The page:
We are certainly living in the worst of times. The pain, the shame, the ruthlessness of it. While a bubbly 23-year-old, with a shattered body and still more shattered dreams, lies battling for life, it is a moment of truth for all of us. Wake up! When the nation's girls and women become victims of gangrape and assault, what dreams of a beautiful future can there be for our nation? And if this is what happens in the national capital, what can we expect in the rest of the country?
Though my aim is not to extol the virtues of the West, yet I cannot help recalling a few things that struck me during my recent trip abroad. As a single woman travelling alone for the first time in the United Kingdom, I could not help noticing the confidence and ease with which the women went about in their daily routine of travelling in public, be it for work, shopping or simply leisure.
Dressed in various hues of the latest fashion, young girls could be seen chatting away happily in the market place, reading quietly while travelling in a local train or enjoying a cup of coffee in a street café, or doing any one of those umpteen little things that form the small joys of life.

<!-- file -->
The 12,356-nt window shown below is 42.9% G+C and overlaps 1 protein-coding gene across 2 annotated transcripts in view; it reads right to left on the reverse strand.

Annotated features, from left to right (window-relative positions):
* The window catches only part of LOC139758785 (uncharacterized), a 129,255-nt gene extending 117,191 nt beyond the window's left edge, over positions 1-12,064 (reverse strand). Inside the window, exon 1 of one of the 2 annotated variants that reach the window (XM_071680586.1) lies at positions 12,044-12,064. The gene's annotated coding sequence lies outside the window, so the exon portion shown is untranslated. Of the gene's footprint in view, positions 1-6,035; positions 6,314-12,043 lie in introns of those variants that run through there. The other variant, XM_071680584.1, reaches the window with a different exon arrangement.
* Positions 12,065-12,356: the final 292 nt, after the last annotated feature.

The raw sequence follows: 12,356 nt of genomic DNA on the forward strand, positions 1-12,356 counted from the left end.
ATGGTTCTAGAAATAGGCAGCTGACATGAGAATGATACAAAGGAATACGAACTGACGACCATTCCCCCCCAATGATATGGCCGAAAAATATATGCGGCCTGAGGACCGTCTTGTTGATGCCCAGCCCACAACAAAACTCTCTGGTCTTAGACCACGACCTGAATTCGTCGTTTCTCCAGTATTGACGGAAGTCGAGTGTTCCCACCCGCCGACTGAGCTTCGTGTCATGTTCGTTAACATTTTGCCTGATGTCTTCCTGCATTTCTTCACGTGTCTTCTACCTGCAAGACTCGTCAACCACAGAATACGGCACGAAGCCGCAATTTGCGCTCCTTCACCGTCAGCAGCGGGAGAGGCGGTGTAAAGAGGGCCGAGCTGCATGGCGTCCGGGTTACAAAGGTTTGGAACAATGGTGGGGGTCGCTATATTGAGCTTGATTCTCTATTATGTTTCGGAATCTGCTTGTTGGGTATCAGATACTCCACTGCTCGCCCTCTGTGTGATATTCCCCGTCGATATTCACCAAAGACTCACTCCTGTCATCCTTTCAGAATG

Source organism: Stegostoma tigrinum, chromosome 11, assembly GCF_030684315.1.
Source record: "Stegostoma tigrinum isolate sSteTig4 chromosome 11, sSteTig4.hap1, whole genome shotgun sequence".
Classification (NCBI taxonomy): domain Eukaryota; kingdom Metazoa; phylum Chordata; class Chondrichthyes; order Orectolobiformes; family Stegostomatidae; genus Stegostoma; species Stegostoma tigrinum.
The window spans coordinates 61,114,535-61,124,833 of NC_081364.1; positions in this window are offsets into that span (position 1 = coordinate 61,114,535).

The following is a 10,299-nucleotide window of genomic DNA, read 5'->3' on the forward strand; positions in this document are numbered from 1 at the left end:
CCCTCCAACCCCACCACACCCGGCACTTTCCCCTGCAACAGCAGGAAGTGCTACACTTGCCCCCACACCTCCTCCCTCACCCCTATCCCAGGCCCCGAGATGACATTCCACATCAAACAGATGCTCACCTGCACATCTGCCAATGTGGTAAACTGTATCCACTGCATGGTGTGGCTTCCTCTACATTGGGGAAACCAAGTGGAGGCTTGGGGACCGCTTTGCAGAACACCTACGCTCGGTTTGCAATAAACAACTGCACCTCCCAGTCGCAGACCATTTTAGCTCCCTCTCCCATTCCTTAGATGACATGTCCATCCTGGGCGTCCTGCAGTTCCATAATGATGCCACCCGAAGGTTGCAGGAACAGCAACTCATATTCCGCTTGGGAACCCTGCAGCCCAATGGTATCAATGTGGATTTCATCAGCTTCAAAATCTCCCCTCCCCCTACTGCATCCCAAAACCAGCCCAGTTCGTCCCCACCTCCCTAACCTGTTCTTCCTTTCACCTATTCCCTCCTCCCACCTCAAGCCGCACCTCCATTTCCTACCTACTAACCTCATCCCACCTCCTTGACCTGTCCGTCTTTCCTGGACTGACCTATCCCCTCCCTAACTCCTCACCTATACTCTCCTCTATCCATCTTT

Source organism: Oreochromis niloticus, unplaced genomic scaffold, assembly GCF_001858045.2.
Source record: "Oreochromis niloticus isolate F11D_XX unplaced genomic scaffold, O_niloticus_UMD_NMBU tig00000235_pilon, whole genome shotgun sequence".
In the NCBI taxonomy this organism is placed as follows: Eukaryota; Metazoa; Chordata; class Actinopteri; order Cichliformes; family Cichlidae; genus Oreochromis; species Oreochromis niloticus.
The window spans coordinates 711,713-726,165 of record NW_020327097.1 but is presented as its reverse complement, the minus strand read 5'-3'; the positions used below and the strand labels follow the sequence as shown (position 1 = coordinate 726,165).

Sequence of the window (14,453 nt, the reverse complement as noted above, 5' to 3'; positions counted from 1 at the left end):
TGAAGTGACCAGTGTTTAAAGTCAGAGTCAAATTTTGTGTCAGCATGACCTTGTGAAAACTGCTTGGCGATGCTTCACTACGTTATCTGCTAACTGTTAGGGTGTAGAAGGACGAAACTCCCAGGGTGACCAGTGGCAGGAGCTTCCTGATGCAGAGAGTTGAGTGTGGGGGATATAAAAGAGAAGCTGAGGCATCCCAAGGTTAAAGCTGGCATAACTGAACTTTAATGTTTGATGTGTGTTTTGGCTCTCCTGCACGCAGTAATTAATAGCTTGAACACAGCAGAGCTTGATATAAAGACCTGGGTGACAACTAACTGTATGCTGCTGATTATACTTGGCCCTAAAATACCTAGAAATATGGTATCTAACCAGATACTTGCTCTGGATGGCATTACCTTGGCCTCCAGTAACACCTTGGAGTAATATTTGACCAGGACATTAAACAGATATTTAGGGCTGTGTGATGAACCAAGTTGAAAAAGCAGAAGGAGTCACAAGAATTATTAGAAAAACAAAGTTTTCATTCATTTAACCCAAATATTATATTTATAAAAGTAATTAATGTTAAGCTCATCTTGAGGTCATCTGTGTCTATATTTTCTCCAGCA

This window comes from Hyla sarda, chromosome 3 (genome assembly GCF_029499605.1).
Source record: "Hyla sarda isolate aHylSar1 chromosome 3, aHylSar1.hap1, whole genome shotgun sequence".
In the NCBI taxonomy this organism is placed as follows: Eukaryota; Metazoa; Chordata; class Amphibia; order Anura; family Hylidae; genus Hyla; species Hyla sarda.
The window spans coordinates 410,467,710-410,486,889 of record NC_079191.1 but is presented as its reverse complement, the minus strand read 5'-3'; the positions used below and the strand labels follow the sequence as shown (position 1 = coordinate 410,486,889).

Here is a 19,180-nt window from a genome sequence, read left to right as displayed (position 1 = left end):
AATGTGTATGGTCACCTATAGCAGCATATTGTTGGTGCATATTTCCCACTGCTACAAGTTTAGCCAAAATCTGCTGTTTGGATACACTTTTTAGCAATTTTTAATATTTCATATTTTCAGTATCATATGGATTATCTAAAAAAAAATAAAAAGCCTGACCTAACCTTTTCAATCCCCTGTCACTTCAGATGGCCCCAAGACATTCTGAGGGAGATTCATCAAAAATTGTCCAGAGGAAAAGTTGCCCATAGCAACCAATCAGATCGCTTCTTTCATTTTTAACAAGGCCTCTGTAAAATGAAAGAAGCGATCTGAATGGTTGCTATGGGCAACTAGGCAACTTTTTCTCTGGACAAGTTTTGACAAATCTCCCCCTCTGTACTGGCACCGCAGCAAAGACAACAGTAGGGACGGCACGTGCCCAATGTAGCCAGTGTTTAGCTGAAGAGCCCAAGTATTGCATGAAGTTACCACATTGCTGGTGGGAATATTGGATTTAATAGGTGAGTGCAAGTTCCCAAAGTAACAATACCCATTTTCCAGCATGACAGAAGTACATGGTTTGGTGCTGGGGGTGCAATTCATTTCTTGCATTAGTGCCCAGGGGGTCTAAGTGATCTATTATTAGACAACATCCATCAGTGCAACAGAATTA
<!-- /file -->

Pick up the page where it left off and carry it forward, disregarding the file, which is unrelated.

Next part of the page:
I could not help feeling how different it means to be a woman in the West, not being subjected to unwanted male gaze while moving on the road, not having to worry about being 'safe' in a bus, not having to pretend that things are normal even when your heart is seething with rage at hearing a lewd comment, and most importantly, not having to live in fear. Fear of having acid thrown on you, of your family members being assaulted or even killed, of constant harassment and humiliation… just because you are a woman.
As I moved around in busy London, I hummed happily the lines of Rabindranath Tagore "Where the mind is without fear, and the head is held high". Suddenly I stopped, realising that this was the dream Tagore had for India and ironically, I had never felt this lightening of the heart, and uplifting of the spirit while moving alone in my own country. Charity begins at home, and though we cry ourselves hoarse over international terrorism, what do we do to protect our women in our very own homeland? For them, terror has become a part of life.
If the young victim, whose gangrape has triggered off a national outrage, has had her life destroyed, we all are the killers. Because we let things come to such a pass where evil and crime can roam around fearlessly, ruthlessly and with impunity. Why are we even debating death penalty?
Death, even many times over, cannot undo the heinousness of it all. Death penalty is the least that can be done in this gruesome case. Justice must be immediate as well as exemplary. Otherwise, can we live with the guilt and the shame?